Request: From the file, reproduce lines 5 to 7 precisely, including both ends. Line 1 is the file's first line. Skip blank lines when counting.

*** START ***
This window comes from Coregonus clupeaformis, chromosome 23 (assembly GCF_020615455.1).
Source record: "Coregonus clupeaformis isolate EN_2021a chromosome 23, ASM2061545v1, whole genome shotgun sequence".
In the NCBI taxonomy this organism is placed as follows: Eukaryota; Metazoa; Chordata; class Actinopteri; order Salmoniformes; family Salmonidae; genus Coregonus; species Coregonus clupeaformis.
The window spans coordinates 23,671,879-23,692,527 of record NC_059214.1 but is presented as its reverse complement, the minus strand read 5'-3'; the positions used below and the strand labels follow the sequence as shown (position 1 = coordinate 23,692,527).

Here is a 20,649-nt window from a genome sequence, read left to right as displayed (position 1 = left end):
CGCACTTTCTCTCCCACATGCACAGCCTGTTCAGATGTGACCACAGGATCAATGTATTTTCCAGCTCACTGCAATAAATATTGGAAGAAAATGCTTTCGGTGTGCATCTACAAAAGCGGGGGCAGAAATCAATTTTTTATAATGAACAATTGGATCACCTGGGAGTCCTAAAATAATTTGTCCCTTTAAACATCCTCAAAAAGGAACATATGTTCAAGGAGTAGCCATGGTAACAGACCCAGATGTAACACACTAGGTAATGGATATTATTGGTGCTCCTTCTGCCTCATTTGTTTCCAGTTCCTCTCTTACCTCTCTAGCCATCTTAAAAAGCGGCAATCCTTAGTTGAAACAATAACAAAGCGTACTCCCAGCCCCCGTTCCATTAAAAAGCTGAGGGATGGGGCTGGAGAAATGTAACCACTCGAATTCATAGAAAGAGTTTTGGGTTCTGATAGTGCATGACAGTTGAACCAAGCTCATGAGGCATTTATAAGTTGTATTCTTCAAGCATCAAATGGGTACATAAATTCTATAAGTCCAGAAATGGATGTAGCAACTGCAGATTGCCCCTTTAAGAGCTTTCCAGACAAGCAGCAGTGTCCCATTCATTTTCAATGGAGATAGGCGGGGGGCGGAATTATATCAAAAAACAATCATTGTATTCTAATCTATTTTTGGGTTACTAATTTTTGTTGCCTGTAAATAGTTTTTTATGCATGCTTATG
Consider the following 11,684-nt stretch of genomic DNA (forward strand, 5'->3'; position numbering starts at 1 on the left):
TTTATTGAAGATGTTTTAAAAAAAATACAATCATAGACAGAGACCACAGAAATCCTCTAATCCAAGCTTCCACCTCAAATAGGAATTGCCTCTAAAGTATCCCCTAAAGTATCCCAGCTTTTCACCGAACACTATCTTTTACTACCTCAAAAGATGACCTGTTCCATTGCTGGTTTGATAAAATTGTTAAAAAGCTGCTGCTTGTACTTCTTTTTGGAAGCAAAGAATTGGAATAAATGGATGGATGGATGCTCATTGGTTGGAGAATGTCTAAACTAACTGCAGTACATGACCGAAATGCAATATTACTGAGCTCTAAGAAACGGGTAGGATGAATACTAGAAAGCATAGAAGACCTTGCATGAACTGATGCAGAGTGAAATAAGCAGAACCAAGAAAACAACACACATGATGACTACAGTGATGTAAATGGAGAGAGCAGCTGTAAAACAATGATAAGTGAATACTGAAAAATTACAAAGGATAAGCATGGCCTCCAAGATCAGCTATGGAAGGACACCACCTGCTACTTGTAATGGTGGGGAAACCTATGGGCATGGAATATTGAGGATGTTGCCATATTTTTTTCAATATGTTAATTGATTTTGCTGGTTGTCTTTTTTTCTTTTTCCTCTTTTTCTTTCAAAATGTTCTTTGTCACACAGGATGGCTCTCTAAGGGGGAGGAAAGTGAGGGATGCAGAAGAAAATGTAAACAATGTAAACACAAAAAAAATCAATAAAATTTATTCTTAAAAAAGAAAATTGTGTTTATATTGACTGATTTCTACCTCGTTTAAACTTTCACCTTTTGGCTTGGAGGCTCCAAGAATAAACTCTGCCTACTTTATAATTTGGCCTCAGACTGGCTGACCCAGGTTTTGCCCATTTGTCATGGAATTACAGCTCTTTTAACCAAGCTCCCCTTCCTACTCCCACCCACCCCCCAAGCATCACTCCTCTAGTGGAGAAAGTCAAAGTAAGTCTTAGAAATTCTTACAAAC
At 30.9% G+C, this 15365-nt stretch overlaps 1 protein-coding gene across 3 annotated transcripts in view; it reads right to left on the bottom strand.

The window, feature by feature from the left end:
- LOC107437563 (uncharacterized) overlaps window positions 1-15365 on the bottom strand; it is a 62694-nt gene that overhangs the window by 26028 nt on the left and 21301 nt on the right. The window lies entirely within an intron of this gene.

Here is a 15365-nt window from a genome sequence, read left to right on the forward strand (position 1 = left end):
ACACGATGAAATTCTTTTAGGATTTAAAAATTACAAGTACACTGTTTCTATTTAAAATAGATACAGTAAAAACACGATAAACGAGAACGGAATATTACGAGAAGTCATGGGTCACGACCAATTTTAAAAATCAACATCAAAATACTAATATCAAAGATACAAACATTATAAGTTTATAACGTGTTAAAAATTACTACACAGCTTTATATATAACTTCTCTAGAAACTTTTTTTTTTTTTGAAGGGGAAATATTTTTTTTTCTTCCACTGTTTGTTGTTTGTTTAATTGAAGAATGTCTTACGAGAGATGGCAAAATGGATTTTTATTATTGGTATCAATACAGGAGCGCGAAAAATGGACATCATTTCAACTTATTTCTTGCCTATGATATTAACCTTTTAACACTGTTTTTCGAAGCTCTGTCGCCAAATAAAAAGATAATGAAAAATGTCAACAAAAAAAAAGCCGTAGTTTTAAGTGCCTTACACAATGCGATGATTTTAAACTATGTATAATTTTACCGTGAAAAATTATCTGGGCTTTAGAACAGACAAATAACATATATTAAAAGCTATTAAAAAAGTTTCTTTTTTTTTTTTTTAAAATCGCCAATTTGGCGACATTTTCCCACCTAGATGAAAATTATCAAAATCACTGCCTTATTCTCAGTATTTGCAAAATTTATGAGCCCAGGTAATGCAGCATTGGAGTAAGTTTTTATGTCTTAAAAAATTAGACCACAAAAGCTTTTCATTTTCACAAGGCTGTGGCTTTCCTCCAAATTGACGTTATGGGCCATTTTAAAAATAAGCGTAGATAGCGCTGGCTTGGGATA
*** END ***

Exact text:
Here is a 20,649-nt window from a genome sequence, read left to right as displayed (position 1 = left end):
CGCACTTTCTCTCCCACATGCACAGCCTGTTCAGATGTGACCACAGGATCAATGTATTTTCCAGCTCACTGCAATAAATATTGGAAGAAAATGCTTTCGGTGTGCATCTACAAAAGCGGGGGCAGAAATCAATTTTTTATAATGAACAATTGGATCACCTGGGAGTCCTAAAATAATTTGTCCCTTTAAACATCCTCAAAAAGGAACATATGTTCAAGGAGTAGCCATGGTAACAGACCCAGATGTAACACACTAGGTAATGGATATTATTGGTGCTCCTTCTGCCTCATTTGTTTCCAGTTCCTCTCTTACCTCTCTAGCCATCTTAAAAAGCGGCAATCCTTAGTTGAAACAATAACAAAGCGTACTCCCAGCCCCCGTTCCATTAAAAAGCTGAGGGATGGGGCTGGAGAAATGTAACCACTCGAATTCATAGAAAGAGTTTTGGGTTCTGATAGTGCATGACAGTTGAACCAAGCTCATGAGGCATTTATAAGTTGTATTCTTCAAGCATCAAATGGGTACATAAATTCTATAAGTCCAGAAATGGATGTAGCAACTGCAGATTGCCCCTTTAAGAGCTTTCCAGACAAGCAGCAGTGTCCCATTCATTTTCAATGGAGATAGGCGGGGGGCGGAATTATATCAAAAAACAATCATTGTATTCTAATCTATTTTTGGGTTACTAATTTTTGTTGCCTGTAAATAGTTTTTTATGCATGCTTATG
Consider the following 11,684-nt stretch of genomic DNA (forward strand, 5'->3'; position numbering starts at 1 on the left):